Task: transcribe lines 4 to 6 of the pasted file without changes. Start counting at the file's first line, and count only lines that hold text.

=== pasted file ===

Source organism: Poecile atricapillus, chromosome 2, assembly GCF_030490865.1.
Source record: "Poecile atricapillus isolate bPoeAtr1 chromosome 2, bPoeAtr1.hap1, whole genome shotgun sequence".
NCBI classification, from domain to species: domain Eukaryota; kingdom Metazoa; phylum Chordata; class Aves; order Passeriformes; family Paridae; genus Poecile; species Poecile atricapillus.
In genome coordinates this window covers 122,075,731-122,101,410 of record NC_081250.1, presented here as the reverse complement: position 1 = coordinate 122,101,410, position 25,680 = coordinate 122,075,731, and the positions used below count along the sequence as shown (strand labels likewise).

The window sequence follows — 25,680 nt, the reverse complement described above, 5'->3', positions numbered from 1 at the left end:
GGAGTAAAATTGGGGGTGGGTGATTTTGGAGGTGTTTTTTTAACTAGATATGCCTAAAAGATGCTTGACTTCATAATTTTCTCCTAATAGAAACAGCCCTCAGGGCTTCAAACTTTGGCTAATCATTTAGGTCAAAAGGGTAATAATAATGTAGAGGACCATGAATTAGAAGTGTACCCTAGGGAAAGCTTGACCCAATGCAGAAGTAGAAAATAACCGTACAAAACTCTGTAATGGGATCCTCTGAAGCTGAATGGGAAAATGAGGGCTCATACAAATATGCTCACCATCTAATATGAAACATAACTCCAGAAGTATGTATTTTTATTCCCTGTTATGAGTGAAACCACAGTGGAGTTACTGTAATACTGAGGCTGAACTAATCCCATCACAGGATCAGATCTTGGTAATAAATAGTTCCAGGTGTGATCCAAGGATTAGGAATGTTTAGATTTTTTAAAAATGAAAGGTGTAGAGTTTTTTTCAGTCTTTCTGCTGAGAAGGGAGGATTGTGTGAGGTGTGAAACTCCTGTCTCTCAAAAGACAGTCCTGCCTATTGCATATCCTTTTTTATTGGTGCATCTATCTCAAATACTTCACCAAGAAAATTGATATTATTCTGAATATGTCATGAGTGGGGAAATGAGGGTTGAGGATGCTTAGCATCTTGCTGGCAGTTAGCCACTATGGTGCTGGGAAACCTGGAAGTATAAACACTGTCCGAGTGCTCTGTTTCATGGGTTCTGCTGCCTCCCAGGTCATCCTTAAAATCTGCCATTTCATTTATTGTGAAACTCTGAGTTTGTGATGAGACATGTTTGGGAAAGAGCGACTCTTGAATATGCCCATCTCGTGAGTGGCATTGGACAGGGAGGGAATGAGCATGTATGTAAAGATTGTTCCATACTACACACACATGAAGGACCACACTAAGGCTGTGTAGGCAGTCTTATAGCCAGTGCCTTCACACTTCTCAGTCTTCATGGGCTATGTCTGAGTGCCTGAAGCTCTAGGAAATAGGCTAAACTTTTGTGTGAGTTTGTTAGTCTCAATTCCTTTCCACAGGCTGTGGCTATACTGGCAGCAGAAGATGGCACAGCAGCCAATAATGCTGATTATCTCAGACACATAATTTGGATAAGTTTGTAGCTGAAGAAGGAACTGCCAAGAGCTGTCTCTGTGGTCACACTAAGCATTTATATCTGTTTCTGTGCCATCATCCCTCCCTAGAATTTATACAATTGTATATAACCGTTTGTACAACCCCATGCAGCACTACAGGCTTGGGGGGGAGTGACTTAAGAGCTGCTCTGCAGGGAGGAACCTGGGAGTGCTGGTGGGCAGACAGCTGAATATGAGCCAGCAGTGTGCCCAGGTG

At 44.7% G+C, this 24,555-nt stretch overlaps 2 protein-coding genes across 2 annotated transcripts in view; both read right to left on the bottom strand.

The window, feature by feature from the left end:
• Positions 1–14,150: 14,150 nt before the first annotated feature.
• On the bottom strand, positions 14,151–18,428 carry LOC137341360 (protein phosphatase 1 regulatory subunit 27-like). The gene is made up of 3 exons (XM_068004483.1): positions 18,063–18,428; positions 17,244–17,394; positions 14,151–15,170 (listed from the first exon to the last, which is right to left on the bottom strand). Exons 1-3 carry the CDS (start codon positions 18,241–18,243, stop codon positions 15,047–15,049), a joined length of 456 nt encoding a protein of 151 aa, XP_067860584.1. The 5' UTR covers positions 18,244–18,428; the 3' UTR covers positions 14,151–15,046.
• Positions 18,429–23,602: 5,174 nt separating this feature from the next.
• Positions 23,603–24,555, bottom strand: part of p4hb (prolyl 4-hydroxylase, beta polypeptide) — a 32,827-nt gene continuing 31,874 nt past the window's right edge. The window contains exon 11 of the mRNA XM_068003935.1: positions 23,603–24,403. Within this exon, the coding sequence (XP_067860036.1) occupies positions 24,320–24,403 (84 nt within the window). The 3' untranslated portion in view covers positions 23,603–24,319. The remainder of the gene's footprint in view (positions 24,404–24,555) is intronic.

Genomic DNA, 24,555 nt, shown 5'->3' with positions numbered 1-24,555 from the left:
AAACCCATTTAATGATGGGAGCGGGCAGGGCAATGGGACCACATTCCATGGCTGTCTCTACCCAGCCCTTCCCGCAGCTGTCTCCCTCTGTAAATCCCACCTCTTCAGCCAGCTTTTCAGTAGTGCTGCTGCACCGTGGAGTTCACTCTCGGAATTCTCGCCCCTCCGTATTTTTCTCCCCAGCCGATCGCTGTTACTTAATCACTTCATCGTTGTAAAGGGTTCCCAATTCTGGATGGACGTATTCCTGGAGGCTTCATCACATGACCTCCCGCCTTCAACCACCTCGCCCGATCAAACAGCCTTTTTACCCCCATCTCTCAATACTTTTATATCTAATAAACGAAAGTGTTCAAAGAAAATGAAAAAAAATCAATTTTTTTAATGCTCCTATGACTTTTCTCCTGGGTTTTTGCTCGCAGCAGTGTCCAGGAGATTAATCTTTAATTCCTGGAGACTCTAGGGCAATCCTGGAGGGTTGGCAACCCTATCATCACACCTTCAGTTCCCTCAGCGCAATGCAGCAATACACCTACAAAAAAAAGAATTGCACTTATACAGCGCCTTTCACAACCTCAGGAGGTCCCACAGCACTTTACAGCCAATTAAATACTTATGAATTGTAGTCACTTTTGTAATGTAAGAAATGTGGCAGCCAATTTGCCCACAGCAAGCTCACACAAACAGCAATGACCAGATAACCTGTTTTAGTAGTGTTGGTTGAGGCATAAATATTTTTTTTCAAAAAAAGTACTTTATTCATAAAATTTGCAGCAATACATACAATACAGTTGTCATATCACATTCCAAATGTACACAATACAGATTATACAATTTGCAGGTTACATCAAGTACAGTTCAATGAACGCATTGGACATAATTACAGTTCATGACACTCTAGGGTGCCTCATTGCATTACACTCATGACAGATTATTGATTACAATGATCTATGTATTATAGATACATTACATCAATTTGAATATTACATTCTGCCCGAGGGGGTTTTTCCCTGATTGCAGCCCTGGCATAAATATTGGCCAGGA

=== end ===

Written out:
In genome coordinates this window covers 122,075,731-122,101,410 of record NC_081250.1, presented here as the reverse complement: position 1 = coordinate 122,101,410, position 25,680 = coordinate 122,075,731, and the positions used below count along the sequence as shown (strand labels likewise).

The window sequence follows — 25,680 nt, the reverse complement described above, 5'->3', positions numbered from 1 at the left end:
GGAGTAAAATTGGGGGTGGGTGATTTTGGAGGTGTTTTTTTAACTAGATATGCCTAAAAGATGCTTGACTTCATAATTTTCTCCTAATAGAAACAGCCCTCAGGGCTTCAAACTTTGGCTAATCATTTAGGTCAAAAGGGTAATAATAATGTAGAGGACCATGAATTAGAAGTGTACCCTAGGGAAAGCTTGACCCAATGCAGAAGTAGAAAATAACCGTACAAAACTCTGTAATGGGATCCTCTGAAGCTGAATGGGAAAATGAGGGCTCATACAAATATGCTCACCATCTAATATGAAACATAACTCCAGAAGTATGTATTTTTATTCCCTGTTATGAGTGAAACCACAGTGGAGTTACTGTAATACTGAGGCTGAACTAATCCCATCACAGGATCAGATCTTGGTAATAAATAGTTCCAGGTGTGATCCAAGGATTAGGAATGTTTAGATTTTTTAAAAATGAAAGGTGTAGAGTTTTTTTCAGTCTTTCTGCTGAGAAGGGAGGATTGTGTGAGGTGTGAAACTCCTGTCTCTCAAAAGACAGTCCTGCCTATTGCATATCCTTTTTTATTGGTGCATCTATCTCAAATACTTCACCAAGAAAATTGATATTATTCTGAATATGTCATGAGTGGGGAAATGAGGGTTGAGGATGCTTAGCATCTTGCTGGCAGTTAGCCACTATGGTGCTGGGAAACCTGGAAGTATAAACACTGTCCGAGTGCTCTGTTTCATGGGTTCTGCTGCCTCCCAGGTCATCCTTAAAATCTGCCATTTCATTTATTGTGAAACTCTGAGTTTGTGATGAGACATGTTTGGGAAAGAGCGACTCTTGAATATGCCCATCTCGTGAGTGGCATTGGACAGGGAGGGAATGAGCATGTATGTAAAGATTGTTCCATACTACACACACATGAAGGACCACACTAAGGCTGTGTAGGCAGTCTTATAGCCAGTGCCTTCACACTTCTCAGTCTTCATGGGCTATGTCTGAGTGCCTGAAGCTCTAGGAAATAGGCTAAACTTTTGTGTGAGTTTGTTAGTCTCAATTCCTTTCCACAGGCTGTGGCTATACTGGCAGCAGAAGATGGCACAGCAGCCAATAATGCTGATTATCTCAGACACATAATTTGGATAAGTTTGTAGCTGAAGAAGGAACTGCCAAGAGCTGTCTCTGTGGTCACACTAAGCATTTATATCTGTTTCTGTGCCATCATCCCTCCCTAGAATTTATACAATTGTATATAACCGTTTGTACAACCCCATGCAGCACTACAGGCTTGGGGGGGAGTGACTTAAGAGCTGCTCTGCAGGGAGGAACCTGGGAGTGCTGGTGGGCAGACAGCTGAATATGAGCCAGCAGTGTGCCCAGGTG